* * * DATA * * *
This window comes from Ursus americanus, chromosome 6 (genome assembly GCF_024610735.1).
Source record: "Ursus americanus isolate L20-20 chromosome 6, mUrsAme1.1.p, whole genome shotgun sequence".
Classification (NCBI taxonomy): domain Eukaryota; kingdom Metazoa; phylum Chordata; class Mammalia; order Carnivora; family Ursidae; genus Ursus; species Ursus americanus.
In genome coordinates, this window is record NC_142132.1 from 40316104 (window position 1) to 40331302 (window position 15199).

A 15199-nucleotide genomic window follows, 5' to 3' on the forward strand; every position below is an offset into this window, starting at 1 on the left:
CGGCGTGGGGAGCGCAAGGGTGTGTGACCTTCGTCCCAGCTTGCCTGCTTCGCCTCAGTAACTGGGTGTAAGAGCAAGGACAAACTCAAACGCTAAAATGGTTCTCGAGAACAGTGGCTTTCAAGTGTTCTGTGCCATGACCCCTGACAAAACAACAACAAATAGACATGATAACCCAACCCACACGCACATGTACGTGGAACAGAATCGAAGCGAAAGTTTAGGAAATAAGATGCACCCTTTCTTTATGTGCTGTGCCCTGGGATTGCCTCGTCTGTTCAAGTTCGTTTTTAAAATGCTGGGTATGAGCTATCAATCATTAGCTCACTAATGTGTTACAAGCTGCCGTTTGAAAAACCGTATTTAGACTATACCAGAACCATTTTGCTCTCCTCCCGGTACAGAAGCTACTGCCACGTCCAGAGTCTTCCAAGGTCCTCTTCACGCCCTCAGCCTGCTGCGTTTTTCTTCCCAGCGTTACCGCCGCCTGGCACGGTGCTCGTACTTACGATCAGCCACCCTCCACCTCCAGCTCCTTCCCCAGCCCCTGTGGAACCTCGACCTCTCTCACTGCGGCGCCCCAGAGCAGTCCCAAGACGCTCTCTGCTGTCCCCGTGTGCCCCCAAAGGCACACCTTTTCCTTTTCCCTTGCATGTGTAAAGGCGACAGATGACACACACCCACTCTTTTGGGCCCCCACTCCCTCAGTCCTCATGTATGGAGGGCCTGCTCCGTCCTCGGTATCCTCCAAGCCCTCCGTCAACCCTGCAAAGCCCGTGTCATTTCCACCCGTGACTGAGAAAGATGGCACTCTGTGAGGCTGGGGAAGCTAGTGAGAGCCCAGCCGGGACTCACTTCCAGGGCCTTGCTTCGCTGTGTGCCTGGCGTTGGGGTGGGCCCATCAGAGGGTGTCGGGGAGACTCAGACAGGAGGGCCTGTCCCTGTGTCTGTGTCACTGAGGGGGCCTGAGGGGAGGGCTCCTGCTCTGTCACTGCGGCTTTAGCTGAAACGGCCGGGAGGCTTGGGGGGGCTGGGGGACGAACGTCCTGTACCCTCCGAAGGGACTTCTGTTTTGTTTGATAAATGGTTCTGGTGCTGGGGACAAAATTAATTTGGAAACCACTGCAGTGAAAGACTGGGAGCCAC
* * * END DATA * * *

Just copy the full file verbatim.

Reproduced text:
This window comes from Ursus americanus, chromosome 6 (genome assembly GCF_024610735.1).
Source record: "Ursus americanus isolate L20-20 chromosome 6, mUrsAme1.1.p, whole genome shotgun sequence".
Classification (NCBI taxonomy): domain Eukaryota; kingdom Metazoa; phylum Chordata; class Mammalia; order Carnivora; family Ursidae; genus Ursus; species Ursus americanus.
In genome coordinates, this window is record NC_142132.1 from 40316104 (window position 1) to 40331302 (window position 15199).

A 15199-nucleotide genomic window follows, 5' to 3' on the forward strand; every position below is an offset into this window, starting at 1 on the left:
CGGCGTGGGGAGCGCAAGGGTGTGTGACCTTCGTCCCAGCTTGCCTGCTTCGCCTCAGTAACTGGGTGTAAGAGCAAGGACAAACTCAAACGCTAAAATGGTTCTCGAGAACAGTGGCTTTCAAGTGTTCTGTGCCATGACCCCTGACAAAACAACAACAAATAGACATGATAACCCAACCCACACGCACATGTACGTGGAACAGAATCGAAGCGAAAGTTTAGGAAATAAGATGCACCCTTTCTTTATGTGCTGTGCCCTGGGATTGCCTCGTCTGTTCAAGTTCGTTTTTAAAATGCTGGGTATGAGCTATCAATCATTAGCTCACTAATGTGTTACAAGCTGCCGTTTGAAAAACCGTATTTAGACTATACCAGAACCATTTTGCTCTCCTCCCGGTACAGAAGCTACTGCCACGTCCAGAGTCTTCCAAGGTCCTCTTCACGCCCTCAGCCTGCTGCGTTTTTCTTCCCAGCGTTACCGCCGCCTGGCACGGTGCTCGTACTTACGATCAGCCACCCTCCACCTCCAGCTCCTTCCCCAGCCCCTGTGGAACCTCGACCTCTCTCACTGCGGCGCCCCAGAGCAGTCCCAAGACGCTCTCTGCTGTCCCCGTGTGCCCCCAAAGGCACACCTTTTCCTTTTCCCTTGCATGTGTAAAGGCGACAGATGACACACACCCACTCTTTTGGGCCCCCACTCCCTCAGTCCTCATGTATGGAGGGCCTGCTCCGTCCTCGGTATCCTCCAAGCCCTCCGTCAACCCTGCAAAGCCCGTGTCATTTCCACCCGTGACTGAGAAAGATGGCACTCTGTGAGGCTGGGGAAGCTAGTGAGAGCCCAGCCGGGACTCACTTCCAGGGCCTTGCTTCGCTGTGTGCCTGGCGTTGGGGTGGGCCCATCAGAGGGTGTCGGGGAGACTCAGACAGGAGGGCCTGTCCCTGTGTCTGTGTCACTGAGGGGGCCTGAGGGGAGGGCTCCTGCTCTGTCACTGCGGCTTTAGCTGAAACGGCCGGGAGGCTTGGGGGGGCTGGGGGACGAACGTCCTGTACCCTCCGAAGGGACTTCTGTTTTGTTTGATAAATGGTTCTGGTGCTGGGGACAAAATTAATTTGGAAACCACTGCAGTGAAAGACTGGGAGCCAC